Candida Auris is a relatively new fungus that was unknown and unidentified before 2009. It was first detected in Japan, and it has since been cultured in nearly 30 countries. In 2013, it reached the United States, and since then, New York City, Chicago, and New Jersey have seen the most cases. 

The fungus is insidious, appears to infect those most vulnerable, and is nearly impossible to eradicate. The New York Times reports that in 2015, an infectious disease expert from the Imperial College of London received a call from the Royal Brompton Hospital. Dr. Johanna Rhodes was the Infectious Disease expert in question, and she was told the fungus had begun growing three months earlier, and couldn’t be cleared out.

Rhodes directed the hospital to use a device that aerosolized hydrogen peroxide, under the theory the vapor could reach where the cleaning crew could not. The device was left in place for a week, after which the room was cultured. The only organism that grew was Candida Auris.


The Centers for Disease Control and Prevention (CDC) track and update the number of cases each month. As of June 2020, there were 1,208 confirmed cases. The majority of these occurred in Illinois, New York, New Jersey, California, and Florida. The CDC calls C. Auris an “emerging fungus that presents a serious global health threat.” 

Candida Auris: A Highly Contagious, Multidrug-Resistant Killer

According to the CDC, there are five reasons the fungus has become such a concern to the global health community:

  • Fatal Infections

The fungus causes serious infections – more than 30% of people die within the first 30 days of diagnosis.

  • Multi-Drug Resistance

It is often resistant to multiple drugs.

  • Becoming Common

The infection is becoming more common.

  • Difficult to Identify

Candida Auris infections are difficult to identify but critical to start treatment early to prevent spread and outbreaks.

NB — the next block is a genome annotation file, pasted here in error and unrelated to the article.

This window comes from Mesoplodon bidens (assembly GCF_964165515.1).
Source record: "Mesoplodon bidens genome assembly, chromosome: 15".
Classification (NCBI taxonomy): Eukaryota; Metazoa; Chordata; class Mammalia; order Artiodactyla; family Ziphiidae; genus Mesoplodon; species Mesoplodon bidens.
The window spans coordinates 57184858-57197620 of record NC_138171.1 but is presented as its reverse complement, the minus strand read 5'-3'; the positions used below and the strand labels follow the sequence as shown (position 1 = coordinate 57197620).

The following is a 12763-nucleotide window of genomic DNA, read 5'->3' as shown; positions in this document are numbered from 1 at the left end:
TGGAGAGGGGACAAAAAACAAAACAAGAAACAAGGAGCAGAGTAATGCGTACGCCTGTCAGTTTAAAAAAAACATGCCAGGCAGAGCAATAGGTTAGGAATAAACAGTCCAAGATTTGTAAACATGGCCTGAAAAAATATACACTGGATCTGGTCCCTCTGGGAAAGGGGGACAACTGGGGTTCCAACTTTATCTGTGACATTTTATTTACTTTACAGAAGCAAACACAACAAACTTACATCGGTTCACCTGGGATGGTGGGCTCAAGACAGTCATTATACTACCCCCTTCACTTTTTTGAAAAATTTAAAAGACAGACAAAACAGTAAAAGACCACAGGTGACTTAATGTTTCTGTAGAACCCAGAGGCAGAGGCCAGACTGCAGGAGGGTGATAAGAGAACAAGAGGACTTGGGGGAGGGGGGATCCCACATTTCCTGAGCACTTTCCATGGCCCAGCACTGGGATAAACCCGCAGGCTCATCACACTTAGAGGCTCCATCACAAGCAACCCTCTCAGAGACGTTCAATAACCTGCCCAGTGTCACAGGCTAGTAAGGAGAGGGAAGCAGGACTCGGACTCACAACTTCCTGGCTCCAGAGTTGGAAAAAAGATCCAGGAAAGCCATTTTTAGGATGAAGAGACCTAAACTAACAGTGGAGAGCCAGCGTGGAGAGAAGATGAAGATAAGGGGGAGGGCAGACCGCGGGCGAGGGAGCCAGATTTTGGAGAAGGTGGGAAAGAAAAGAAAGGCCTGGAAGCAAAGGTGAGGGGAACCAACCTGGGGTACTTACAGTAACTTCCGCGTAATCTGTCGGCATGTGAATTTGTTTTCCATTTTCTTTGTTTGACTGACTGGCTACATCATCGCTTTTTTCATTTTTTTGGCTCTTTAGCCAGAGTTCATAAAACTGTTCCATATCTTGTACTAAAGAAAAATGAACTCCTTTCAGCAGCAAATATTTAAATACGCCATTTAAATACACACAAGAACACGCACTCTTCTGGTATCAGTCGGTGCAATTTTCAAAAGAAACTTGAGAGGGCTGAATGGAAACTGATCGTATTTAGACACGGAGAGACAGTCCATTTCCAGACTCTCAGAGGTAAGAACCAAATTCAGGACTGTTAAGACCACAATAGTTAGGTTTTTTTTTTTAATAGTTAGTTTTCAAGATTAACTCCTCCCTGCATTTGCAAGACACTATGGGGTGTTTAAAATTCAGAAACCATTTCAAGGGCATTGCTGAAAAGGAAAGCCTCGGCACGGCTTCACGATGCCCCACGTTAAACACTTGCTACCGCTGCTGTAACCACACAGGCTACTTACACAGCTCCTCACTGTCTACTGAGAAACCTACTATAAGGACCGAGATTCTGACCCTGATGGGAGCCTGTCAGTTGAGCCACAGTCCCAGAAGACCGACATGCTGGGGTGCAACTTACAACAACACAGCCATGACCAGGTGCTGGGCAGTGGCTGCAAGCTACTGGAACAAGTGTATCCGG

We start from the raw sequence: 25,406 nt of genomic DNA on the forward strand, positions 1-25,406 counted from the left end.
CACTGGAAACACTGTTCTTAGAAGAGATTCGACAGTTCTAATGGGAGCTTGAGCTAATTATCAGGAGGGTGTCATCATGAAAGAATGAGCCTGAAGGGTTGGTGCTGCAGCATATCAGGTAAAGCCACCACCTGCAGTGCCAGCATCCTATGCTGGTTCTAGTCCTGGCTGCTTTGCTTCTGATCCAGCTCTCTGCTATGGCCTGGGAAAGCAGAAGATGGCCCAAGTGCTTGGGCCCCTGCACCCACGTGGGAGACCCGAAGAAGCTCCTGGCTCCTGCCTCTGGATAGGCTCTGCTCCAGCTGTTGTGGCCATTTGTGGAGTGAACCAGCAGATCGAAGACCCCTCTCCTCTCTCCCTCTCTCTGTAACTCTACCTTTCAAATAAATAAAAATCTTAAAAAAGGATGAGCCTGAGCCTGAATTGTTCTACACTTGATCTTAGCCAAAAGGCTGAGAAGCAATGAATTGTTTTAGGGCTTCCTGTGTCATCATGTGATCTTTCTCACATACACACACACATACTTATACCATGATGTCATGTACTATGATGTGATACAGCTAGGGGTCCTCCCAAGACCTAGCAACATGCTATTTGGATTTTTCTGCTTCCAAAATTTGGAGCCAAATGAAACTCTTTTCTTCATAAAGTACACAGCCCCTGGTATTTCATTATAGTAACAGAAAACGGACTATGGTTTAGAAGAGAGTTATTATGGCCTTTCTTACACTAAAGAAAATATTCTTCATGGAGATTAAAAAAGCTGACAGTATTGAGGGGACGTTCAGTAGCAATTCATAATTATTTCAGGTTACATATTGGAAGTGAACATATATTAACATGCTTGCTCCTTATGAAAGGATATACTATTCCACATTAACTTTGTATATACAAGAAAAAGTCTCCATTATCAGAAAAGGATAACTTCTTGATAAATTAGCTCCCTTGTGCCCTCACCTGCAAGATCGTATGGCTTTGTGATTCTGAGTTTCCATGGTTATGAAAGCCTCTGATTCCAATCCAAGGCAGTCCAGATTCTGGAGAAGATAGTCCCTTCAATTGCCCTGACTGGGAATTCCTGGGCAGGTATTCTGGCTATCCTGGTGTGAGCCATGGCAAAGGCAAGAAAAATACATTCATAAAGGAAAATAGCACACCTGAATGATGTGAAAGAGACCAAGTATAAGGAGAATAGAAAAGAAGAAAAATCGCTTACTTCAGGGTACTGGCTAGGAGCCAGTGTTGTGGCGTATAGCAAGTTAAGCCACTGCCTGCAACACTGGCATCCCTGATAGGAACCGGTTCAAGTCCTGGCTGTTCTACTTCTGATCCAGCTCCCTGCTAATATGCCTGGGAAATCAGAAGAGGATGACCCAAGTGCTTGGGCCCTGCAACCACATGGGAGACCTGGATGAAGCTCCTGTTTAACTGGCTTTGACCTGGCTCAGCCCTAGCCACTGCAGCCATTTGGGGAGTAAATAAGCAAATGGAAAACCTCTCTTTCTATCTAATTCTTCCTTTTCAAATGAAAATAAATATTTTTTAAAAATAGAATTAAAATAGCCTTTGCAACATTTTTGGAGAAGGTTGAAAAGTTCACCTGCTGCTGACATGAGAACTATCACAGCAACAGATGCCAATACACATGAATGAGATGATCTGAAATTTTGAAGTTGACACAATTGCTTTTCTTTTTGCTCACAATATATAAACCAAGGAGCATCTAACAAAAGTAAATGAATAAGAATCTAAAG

• Highly Contagious

The infection can spread easily within healthcare facilities and colonize patients for months.

Currently, the CDC has identified two medications used for the treatment and management of Candida Auris infections. The first class of antifungals, echinocandin, can be used in infants older than two months up through adulthood. Neonates and infants younger than two months are first given amphotericin B deoxycholate. If the child is unresponsive, the next option is liposomal amphotericin B. In exceptional circumstances, echinocandins may also be used with caution.

What is antibiotic resistance?

Antibiotic resistance is a term used to describe what happens when bacteria and fungi have developed a resistance to the drugs designed to kill them. Infections caused by antibiotic-resistant pathogens, sometimes called superbugs, are difficult to treat – sometimes even impossible. Health experts have warned for decades the overuse of antibiotics would lead to a reduction in antibiotic effectiveness, ushering in a potential explosion of deaths from bacteria and fungi that were once easily treated. 

Currently, the numbers suggest up to 50,000 people die each year from antibiotic-resistant pathogens in Europe and the U.S. Globally, that number is close to 700,000 dying from the drug-resistant illness. However, a more recent estimate using 2010 data suggests the number of people dying from multi-resistant bacteria in the U.S. is closer to 162,000. Some experts even predict that number will rise to 10 million people worldwide by 2050. This estimate is greater than the 8 million deaths expected from cancer within that same year.

Proper Infection Control Practices Required to Stem the Tide

With each year the risk of a Candida Auris explosion grows, and with it, the need for proper infection control practices continues to grow too. When the CDC identified three chronically ill individuals in New York with a pan-resistant C. Auris infection, it became clear that the fungus had developed a resistance to currently available drugs. The CDC recommends several early detection and infection control procedures to limit the spread of the fungus, in patients and within facilities.